At just 21 years old (plus or minus) the email dragon has replaced the paper tiger of the pre-PC era. And beyond that, instant messaging is becoming a part of life in many organizations, while whatever comes next (brain implants?) will probably also be piloted by teens, so just watch what they're up to and you'll see the future. Meanwhile, in the here and now, email remains the reality of workplace life.
So I decided to run a simple survey on the topic of email’s impact on workplace effectiveness. The results, presented here at some length, confirm what I’ve seen in my coaching work with executives: the way email is used makes it a significant time waster.
In fact, shockingly, 63% of respondents said they spend more than 30% of their available work time writing, reading, and responding to email, while the majority (71%) of respondents said that it only “somewhat enhances,” “is neutral to,” or even “hinders,” their effectiveness. 40% of respondents said it decreases their balance between work and life outside of work.
A past executive coaching client of mine who runs a large financial services organization told me he was spending tremendous amounts of time reading and responding to email—middle of the night, planes/trains, etc. Yet even so, people I interviewed around him actually complained that he wasn’t responding quickly enough. At that point how to deal with the volume, time pressure, and uselessness of much email became job one in our work together.
Generally, my work is focused on helping clients be happier and more effective leaders. If the client hasn’t conquered this dragon, it is likely to be part of the work we do.
For this reason, and with my client’s blessing, I designed, launched, and completed a public survey entitled “Workplace Email: Timesaver or Taskmaster.” It received 156 respondents over the year or so it was open, 66% of which were from companies of greater than 100 employees, 58% male, 42% female, and the top three industry categories were Financial Services, Professional Services, and Information Technology (including software development.) Maybe a larger-scale, cross-tabulated survey would be warranted, and I have many ideas about that, but I find these responses "ring true" to my experience with clients.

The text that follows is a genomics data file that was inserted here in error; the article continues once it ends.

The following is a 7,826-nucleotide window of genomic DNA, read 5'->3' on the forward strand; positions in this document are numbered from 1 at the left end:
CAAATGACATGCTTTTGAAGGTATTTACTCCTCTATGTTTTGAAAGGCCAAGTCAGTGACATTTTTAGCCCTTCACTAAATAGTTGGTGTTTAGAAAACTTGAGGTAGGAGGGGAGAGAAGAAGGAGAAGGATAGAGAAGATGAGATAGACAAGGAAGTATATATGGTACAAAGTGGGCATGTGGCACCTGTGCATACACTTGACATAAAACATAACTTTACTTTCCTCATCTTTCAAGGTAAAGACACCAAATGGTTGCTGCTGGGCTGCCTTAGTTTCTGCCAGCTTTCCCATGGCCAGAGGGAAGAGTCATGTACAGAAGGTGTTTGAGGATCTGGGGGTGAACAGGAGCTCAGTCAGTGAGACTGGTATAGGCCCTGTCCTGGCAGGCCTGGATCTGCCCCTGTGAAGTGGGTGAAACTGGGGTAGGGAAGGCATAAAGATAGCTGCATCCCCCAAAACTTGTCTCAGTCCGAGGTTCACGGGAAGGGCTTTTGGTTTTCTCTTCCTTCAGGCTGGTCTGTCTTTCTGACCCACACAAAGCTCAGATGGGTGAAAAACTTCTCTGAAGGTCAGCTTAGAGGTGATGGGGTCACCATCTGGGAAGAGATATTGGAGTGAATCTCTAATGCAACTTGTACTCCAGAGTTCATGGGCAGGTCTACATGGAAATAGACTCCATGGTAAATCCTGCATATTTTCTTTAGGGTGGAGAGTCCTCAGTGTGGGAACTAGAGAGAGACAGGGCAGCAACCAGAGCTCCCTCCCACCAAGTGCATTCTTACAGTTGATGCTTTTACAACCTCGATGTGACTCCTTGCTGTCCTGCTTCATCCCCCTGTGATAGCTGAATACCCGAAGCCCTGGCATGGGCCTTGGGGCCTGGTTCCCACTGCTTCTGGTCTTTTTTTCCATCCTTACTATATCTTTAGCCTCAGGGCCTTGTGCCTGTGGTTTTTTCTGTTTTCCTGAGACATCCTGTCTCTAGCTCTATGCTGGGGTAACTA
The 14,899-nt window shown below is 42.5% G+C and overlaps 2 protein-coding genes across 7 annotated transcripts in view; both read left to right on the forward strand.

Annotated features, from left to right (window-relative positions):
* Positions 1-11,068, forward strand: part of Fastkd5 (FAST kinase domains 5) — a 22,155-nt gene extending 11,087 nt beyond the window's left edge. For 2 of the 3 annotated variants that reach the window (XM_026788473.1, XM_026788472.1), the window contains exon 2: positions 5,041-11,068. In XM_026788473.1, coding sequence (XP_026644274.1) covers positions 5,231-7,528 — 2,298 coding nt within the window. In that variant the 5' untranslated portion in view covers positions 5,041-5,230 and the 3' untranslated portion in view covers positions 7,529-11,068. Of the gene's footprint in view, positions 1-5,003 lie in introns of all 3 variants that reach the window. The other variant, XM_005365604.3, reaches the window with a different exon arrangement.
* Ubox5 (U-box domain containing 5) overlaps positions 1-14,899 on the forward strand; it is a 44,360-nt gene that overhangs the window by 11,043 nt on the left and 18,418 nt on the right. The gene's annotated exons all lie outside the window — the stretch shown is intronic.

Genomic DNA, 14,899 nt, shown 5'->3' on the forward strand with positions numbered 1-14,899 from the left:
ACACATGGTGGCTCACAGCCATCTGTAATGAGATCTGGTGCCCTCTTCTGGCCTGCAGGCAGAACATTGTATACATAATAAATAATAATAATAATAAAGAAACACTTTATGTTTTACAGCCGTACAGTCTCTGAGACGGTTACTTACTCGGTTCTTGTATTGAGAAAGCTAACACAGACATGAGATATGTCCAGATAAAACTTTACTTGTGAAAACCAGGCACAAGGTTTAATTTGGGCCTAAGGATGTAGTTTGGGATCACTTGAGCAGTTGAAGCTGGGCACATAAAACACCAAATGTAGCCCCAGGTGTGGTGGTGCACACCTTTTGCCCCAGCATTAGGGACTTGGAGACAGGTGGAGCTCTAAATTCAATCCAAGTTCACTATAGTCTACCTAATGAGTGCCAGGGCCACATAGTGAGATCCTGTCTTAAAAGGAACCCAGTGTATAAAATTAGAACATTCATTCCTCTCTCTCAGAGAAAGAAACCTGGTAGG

And before I share the results below, I heartily thank the participants who took their valuable time to complete my survey. THANK YOU!
Email’s relevance to doing a good job: 62% of respondents said that 50% or less of the workplace email they receive is “important to doing your job well.”
Volume sent /received: 62% of respondents said they receive more than 50 emails per day, 24% said they receive over 100 per day. Volume / sent: 73% said they send less than 50 emails per day.
Effective ... or not: 82% of respondents said they themselves use email effectively as a productivity tool, while 48% said others in their organization use it ineffectively.
Reasons for sending email: There were over 1,100 responses to the question of why a leader sends a workplace email—here are the top ten responses
- Make requests of others (10%)
- Schedule meetings (10%)
- Communicate status (9%)
- Resolve an issue or problem (8%)
- Delegate tasks to others (8%)
- Update your boss (8%)
- As an alternative to a phone call (8%)
- Create a record for future reference (7%)
- Give positive feedback (5%)
- Send pre-reading or preview material for meetings (5%)
Big brother is watching: 55% of respondents think someone other than the recipient is reading at least some of their email, and another 7% think that “may be” happening.
Work/Life balance: 40% say that email decreases their balance between work and life outside of work, while 29% say it has no impact, and 28% say it increases that balance. The remainder don’t know or have no opinion.